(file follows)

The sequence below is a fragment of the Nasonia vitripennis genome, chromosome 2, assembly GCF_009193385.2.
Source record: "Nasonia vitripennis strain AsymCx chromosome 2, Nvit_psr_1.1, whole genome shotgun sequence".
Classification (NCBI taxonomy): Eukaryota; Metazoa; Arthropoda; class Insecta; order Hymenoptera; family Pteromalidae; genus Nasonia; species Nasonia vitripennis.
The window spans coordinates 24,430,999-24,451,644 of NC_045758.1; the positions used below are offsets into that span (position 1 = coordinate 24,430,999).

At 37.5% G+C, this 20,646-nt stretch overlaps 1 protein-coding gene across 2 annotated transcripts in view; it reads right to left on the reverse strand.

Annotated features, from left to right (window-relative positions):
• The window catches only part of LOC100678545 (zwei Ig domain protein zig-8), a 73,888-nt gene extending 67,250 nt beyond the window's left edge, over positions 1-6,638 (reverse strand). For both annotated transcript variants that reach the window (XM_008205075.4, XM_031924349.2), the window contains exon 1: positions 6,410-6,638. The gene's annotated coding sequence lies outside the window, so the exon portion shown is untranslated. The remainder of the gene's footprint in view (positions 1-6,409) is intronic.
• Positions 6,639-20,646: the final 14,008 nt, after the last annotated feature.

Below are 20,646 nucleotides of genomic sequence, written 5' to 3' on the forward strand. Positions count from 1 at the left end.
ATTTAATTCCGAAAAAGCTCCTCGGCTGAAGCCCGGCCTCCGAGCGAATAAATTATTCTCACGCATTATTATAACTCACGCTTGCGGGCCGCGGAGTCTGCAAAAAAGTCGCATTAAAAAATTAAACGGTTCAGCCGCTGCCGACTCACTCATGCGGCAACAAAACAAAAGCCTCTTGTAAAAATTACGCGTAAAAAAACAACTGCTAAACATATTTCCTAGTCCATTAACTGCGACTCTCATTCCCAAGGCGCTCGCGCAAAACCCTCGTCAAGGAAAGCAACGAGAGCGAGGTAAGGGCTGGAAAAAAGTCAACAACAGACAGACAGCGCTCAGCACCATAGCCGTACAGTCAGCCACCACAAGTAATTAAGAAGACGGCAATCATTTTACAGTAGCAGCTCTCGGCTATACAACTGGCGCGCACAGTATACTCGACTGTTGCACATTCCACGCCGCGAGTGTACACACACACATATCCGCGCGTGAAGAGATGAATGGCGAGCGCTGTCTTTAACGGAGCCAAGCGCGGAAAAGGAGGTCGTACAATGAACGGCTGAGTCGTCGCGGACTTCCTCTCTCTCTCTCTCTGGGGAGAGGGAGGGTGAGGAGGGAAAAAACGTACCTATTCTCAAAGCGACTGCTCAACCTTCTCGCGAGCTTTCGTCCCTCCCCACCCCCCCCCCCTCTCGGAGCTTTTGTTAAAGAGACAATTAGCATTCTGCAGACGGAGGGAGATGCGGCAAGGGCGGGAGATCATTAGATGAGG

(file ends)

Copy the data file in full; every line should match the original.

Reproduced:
The sequence below is a fragment of the Nasonia vitripennis genome, chromosome 2, assembly GCF_009193385.2.
Source record: "Nasonia vitripennis strain AsymCx chromosome 2, Nvit_psr_1.1, whole genome shotgun sequence".
Classification (NCBI taxonomy): Eukaryota; Metazoa; Arthropoda; class Insecta; order Hymenoptera; family Pteromalidae; genus Nasonia; species Nasonia vitripennis.
The window spans coordinates 24,430,999-24,451,644 of NC_045758.1; the positions used below are offsets into that span (position 1 = coordinate 24,430,999).

At 37.5% G+C, this 20,646-nt stretch overlaps 1 protein-coding gene across 2 annotated transcripts in view; it reads right to left on the reverse strand.

Annotated features, from left to right (window-relative positions):
• The window catches only part of LOC100678545 (zwei Ig domain protein zig-8), a 73,888-nt gene extending 67,250 nt beyond the window's left edge, over positions 1-6,638 (reverse strand). For both annotated transcript variants that reach the window (XM_008205075.4, XM_031924349.2), the window contains exon 1: positions 6,410-6,638. The gene's annotated coding sequence lies outside the window, so the exon portion shown is untranslated. The remainder of the gene's footprint in view (positions 1-6,409) is intronic.
• Positions 6,639-20,646: the final 14,008 nt, after the last annotated feature.

Below are 20,646 nucleotides of genomic sequence, written 5' to 3' on the forward strand. Positions count from 1 at the left end.
ATTTAATTCCGAAAAAGCTCCTCGGCTGAAGCCCGGCCTCCGAGCGAATAAATTATTCTCACGCATTATTATAACTCACGCTTGCGGGCCGCGGAGTCTGCAAAAAAGTCGCATTAAAAAATTAAACGGTTCAGCCGCTGCCGACTCACTCATGCGGCAACAAAACAAAAGCCTCTTGTAAAAATTACGCGTAAAAAAACAACTGCTAAACATATTTCCTAGTCCATTAACTGCGACTCTCATTCCCAAGGCGCTCGCGCAAAACCCTCGTCAAGGAAAGCAACGAGAGCGAGGTAAGGGCTGGAAAAAAGTCAACAACAGACAGACAGCGCTCAGCACCATAGCCGTACAGTCAGCCACCACAAGTAATTAAGAAGACGGCAATCATTTTACAGTAGCAGCTCTCGGCTATACAACTGGCGCGCACAGTATACTCGACTGTTGCACATTCCACGCCGCGAGTGTACACACACACATATCCGCGCGTGAAGAGATGAATGGCGAGCGCTGTCTTTAACGGAGCCAAGCGCGGAAAAGGAGGTCGTACAATGAACGGCTGAGTCGTCGCGGACTTCCTCTCTCTCTCTCTCTGGGGAGAGGGAGGGTGAGGAGGGAAAAAACGTACCTATTCTCAAAGCGACTGCTCAACCTTCTCGCGAGCTTTCGTCCCTCCCCACCCCCCCCCCCTCTCGGAGCTTTTGTTAAAGAGACAATTAGCATTCTGCAGACGGAGGGAGATGCGGCAAGGGCGGGAGATCATTAGATGAGG